Whilst sat at work in June of this year, I was 6 months into my fitness journey. For me, this was a confusing time. I was much fitter than I was in January, however, my workouts had become stale and I needed a new challenge. The month before, I completed the 5km Pretty Muddy obstacle course and even though I did not say it on the day, I found it a little too easy.
Running has never been my strong suit due to weak ankles and old smoker’s lungs. Weight training and dancing has always been my forte, although for some reason I do not feel that these activities challenge me. I may not be able to pull off certain choreography or lift a particular weight, however, I know that I will be able to eventually if I practice. Running is completely different…because you have to engage your mental strength too.
Responsible people will train properly leading up to a sporting event. I had good intentions to do so then I ended up on the path to hell. I knew I had registered to run 10 km for Water Aid but now the date was looming closer, I was pretending to ignore it. The furthest I had run prior this event was 3.5 km. So the night before, having little training under my belt I was a nervous wreck, convinced wholeheartedly that I would throw up and then get taken away in a ST John’s Ambulance.
One thing I was smart about was how I fuelled my body. In the days leading up to the run, I ensured I drank lots of water to keep my body hydrated. The night before I ate wholemeal pasta, porridge oats and a banana. On the morning of the race I had a cheeky coffee, 2 litres of water and eggs on wholemeal toast. On arrival to Scammonden Reservoir, the marshals were informative and encouraging. Even though this eased my nerves a little, I was still dreading the run. What if I need the toilet? What if I forget to run steadily? What if I stop breathing? Will I need my water bottle?
The nerves were eating at me and I went to the loo three times in 20 minutes. The majority of people did not have water bottles so I left without mine too. I did take my mobile for music though, to power me through any hard parts of the run. So…experienced runners at the front and newbies at the back …
…on your marks… get set…go!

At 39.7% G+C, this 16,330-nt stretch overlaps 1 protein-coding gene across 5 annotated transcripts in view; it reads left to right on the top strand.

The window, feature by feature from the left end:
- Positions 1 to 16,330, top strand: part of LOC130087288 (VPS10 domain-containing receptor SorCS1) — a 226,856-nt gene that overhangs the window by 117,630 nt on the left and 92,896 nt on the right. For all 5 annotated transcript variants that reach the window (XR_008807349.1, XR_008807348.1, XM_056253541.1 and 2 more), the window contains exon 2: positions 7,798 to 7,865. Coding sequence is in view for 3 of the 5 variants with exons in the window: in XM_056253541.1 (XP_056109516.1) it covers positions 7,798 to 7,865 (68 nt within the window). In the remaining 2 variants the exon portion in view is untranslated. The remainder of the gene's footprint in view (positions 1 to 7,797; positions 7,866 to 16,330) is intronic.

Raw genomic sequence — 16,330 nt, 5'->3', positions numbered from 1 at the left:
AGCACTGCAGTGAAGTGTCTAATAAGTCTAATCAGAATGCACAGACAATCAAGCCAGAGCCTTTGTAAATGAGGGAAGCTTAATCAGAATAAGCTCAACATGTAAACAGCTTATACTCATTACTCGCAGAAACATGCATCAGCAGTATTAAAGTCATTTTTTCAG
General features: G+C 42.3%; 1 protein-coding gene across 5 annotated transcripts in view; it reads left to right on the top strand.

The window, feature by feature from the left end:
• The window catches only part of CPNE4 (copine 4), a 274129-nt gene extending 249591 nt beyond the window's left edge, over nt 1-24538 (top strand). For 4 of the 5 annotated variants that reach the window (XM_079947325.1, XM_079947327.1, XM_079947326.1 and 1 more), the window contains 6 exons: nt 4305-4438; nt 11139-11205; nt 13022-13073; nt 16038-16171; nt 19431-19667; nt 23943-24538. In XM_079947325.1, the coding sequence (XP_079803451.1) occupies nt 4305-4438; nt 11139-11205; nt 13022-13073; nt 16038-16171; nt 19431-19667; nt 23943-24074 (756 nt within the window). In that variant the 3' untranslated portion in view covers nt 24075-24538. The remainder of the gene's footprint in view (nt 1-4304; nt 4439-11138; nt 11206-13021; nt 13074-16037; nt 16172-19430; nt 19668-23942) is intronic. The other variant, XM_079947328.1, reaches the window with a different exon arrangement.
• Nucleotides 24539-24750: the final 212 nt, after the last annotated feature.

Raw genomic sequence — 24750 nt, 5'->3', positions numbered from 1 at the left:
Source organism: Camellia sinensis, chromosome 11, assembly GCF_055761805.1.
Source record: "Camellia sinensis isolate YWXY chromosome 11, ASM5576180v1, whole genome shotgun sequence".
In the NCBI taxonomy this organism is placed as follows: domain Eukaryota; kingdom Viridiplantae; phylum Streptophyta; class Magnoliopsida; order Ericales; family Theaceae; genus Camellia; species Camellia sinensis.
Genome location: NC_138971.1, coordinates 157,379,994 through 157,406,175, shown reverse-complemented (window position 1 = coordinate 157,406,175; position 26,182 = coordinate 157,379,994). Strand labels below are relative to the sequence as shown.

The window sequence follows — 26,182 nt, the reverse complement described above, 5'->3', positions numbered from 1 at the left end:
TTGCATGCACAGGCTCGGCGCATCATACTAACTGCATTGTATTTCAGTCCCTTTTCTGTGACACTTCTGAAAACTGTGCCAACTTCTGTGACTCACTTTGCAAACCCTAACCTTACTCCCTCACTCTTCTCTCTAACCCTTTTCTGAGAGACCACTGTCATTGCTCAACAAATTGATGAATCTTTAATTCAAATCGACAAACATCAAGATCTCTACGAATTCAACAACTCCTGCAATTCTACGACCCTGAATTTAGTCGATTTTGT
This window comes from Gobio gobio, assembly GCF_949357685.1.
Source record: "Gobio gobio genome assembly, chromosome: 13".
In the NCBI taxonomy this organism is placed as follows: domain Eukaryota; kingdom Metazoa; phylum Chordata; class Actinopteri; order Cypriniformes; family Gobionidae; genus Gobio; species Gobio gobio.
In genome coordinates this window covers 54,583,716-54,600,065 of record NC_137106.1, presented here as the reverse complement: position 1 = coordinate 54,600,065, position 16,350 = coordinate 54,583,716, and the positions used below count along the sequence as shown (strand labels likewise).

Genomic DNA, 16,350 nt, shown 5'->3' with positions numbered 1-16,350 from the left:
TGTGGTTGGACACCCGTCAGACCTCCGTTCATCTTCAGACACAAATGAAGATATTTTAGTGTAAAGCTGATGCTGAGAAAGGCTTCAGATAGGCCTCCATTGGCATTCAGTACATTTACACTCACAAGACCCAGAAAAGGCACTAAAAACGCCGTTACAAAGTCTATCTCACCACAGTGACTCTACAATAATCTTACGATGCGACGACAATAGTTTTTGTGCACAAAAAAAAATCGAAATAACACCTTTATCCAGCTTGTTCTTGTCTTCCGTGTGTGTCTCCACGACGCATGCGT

During the first kilometre I could already feel strained ankles, twinging knees and a tight chest. On reflection, this was just my body responding to a new type of exercise, as I had not trained! Nonetheless, I kept a slow steady pace and intended to do this until I reached the 5 km mark. Lucky for me, there were steep, up and down gradients, tunnels and rocky paths. This was to my advantage, as I do not run well on smooth, flat ground. As I hit 3 km I was actually enjoying the challenging course, it was interesting and quite scenic. A sort of ecstatic feeling took over me, my brain went into overdrive and I was convinced that I was a real marathon runner or Forrest Gump!
For 2 more kilometres I had this feeling of never ending energy and endurance. I was visualising myself crossing the 10 k mark like a hero…your brain really does take over from your body! My optimism peaked then filtered away quickly like water in cupped hands. At 7 km I had to stop. My body was feeling like an overworked machine that had not been oiled. It was not so much my joints that hurt, I just had an overall feeling of exhaustion, my mind was cloudy and I was not taking in enough oxygen. I walked for around 3 minutes taking in the beautiful surroundings. As I was putting my camera on to capture it all, I saw three women run around the corner…and I though hell no you are not over taking me!
And again my mind was engaged and ready to push my legs to the end. I had not intended to be this competitive! So I set off, not at full pelt but with the steady run I had going in the first half. At random moments I would let bursts of speed out to project myself up a small hill or steps. Thinking back, I may have been better preserving this energy for the flat runs to bring my overall time down but hey ho. Hitting 8 km I was exhausted and I’d had enough, although I was not going to drop out when I was so close! I decided to walk half a kilometre for the greater good and ignore anyone who overtook me. After all, it was about achieving a personal goal, not competing with experienced runners.
As I was walking I came into contact with a Marshal I knew and he said ‘come on you are nearly at the end!’. He looked so shocked that I had taken time out so near to the end to recharge. The look on his face shifted my mentality once again and I took off all legs and arms flailing! With the finish line in sight, I started to hiccough and I knew emotion and nausea were taking over. There was a battle between my physical body saying ‘No, stop!’ and my mind saying ‘Yes! Keep going you are almost there!’. Thankfully, mind over matter just won out and I got to the end. The feeling as you near the line is fuel in itself. Anyone and everyone, whether they know you or not, cheer you over the finish line and offer a million words of encouragement.
I was handed a goody bag containing a medal, Yorkshire Tea, a huge brownie and sports supplements. When I pulled out the medal my accomplishment sank in…I had just run my first 10k and I did it in an hour like I intended. Well what did I do next? I cried my eyes out of course!
…and I finally understood the love affair some people have with running.